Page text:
A symbol such as this one might not look out of place at a child’s birthday celebration, but it is in fact the emblem of a relatively obscure religion that possesses a rich and eclectic cultural history.
With a following of approximately one million people- mostly centered in Syria, Lebanon, Jordan and Israel- the Druze faith came into existence under the Fatimid Caliphate in 11th century Egypt. Muhammad bin Ismail Nashtakin ad-Darazi, one of the first major figures in the development of the faith, was a preacher of “Ismailism”, an offshoot of Shia Islam with a distinct philosophical bent. Although Druze is primarily rooted in Ismailism as well as mainstream Islam, it also incorporates principles from Judaism and Christianity, and includes tenants of Ancient Greek philosophy. This blending of traditions has resulted in a diverse belief system that covers many aspects of the worshipper’s lives.
In essence, Druze is a strongly monotheistic faith that places high value on moral behavior and is notable for its distinctive lack of elaborate ceremonies or rituals. Despite their embrace of traditions from many belief systems, however, Druze remains, overall, a tight-knit spiritual community. Conversion to or from other religions is not allowed, along with marriage to people outside the faith. On the other hand, outside information regarding Druze customs is fairly common, as throughout their history the Druze have been witness to many significant events, from the Crusades, to wars of the Ottoman Empire to the Arab-Israeli conflicts of the 20th century.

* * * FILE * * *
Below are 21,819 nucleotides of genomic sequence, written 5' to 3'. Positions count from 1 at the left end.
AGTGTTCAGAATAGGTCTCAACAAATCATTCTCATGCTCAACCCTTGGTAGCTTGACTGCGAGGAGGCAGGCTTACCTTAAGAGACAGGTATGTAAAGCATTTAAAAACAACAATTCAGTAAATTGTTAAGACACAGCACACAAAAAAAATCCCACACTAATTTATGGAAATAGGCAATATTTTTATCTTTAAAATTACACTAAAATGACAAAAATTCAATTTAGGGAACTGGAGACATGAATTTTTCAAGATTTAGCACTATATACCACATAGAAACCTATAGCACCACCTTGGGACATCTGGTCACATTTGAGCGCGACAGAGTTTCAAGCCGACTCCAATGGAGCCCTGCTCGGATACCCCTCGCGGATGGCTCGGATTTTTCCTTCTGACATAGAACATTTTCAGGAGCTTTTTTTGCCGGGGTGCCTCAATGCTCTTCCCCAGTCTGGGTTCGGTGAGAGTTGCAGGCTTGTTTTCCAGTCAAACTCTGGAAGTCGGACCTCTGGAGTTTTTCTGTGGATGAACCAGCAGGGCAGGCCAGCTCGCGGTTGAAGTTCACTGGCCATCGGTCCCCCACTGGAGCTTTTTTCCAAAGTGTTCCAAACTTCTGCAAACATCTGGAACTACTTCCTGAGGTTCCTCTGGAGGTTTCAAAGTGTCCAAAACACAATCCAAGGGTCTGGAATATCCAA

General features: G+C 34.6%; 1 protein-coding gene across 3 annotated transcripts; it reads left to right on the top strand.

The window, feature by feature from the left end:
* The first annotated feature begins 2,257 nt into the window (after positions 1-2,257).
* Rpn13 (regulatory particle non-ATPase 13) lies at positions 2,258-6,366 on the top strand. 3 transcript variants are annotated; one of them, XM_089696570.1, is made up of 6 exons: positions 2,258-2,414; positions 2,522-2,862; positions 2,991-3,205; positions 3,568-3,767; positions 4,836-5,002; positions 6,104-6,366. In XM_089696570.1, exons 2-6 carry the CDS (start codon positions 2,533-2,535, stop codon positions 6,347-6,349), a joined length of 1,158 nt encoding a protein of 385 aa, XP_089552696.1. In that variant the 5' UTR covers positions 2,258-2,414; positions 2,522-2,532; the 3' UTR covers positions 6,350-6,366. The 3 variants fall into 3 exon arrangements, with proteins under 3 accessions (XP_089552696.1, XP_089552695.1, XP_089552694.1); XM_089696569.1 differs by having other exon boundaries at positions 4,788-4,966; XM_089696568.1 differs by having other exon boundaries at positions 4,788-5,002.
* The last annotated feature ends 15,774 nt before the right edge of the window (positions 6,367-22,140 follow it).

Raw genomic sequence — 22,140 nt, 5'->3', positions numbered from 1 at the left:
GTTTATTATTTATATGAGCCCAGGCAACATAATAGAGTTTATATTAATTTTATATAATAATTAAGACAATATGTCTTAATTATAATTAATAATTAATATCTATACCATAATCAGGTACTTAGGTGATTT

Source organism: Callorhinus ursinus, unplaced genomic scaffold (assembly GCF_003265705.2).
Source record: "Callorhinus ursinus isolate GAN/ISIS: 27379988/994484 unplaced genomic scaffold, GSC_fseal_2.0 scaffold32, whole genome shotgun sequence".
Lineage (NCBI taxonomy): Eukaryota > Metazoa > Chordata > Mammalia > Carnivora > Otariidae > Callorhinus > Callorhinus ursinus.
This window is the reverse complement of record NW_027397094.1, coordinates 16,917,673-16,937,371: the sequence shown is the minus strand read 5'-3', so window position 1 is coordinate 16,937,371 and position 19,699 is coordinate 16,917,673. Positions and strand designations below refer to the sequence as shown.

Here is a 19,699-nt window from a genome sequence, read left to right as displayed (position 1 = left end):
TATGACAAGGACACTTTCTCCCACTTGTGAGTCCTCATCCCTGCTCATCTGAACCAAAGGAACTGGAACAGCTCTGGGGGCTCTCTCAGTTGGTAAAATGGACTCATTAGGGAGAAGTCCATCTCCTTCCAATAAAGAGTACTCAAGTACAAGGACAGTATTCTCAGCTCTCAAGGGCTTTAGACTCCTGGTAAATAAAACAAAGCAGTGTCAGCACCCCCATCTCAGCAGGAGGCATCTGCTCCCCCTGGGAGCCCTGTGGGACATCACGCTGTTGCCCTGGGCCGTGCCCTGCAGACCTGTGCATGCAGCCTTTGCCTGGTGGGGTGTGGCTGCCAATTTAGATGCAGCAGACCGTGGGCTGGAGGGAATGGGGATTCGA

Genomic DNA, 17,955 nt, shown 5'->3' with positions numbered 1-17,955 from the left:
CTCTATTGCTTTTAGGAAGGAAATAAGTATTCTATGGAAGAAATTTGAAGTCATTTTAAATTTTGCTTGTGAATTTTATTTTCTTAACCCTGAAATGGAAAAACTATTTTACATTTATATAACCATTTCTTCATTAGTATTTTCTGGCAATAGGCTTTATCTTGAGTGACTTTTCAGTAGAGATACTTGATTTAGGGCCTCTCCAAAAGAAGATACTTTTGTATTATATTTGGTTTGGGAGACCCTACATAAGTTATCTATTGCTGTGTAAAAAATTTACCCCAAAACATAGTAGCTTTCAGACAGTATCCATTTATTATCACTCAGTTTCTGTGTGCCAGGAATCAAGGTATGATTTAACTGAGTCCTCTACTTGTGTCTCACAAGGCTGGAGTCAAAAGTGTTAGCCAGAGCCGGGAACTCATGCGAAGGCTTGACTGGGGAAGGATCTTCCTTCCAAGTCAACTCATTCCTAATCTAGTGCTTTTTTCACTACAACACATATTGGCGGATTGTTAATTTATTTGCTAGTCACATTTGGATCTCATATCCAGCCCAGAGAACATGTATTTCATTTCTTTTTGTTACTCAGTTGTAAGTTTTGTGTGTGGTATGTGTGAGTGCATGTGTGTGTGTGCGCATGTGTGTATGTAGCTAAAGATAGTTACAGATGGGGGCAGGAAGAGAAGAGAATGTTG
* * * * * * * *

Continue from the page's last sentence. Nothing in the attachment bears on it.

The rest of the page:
Each colored section of the Druze Star has a number of symbolic associations that it shares with the matching colors of another related symbol, the Druze Flag:
Green- 'al-'akl : the mind, the sun and the masculine principle
Red- an-nafs : the soul, the moon and the feminine principle
Yellow- al-kalima : the word (the purest form of God’s truth)
Blue- as-sabik : the will and mental power
White- al-tali : the realization (the fulfillment of the word)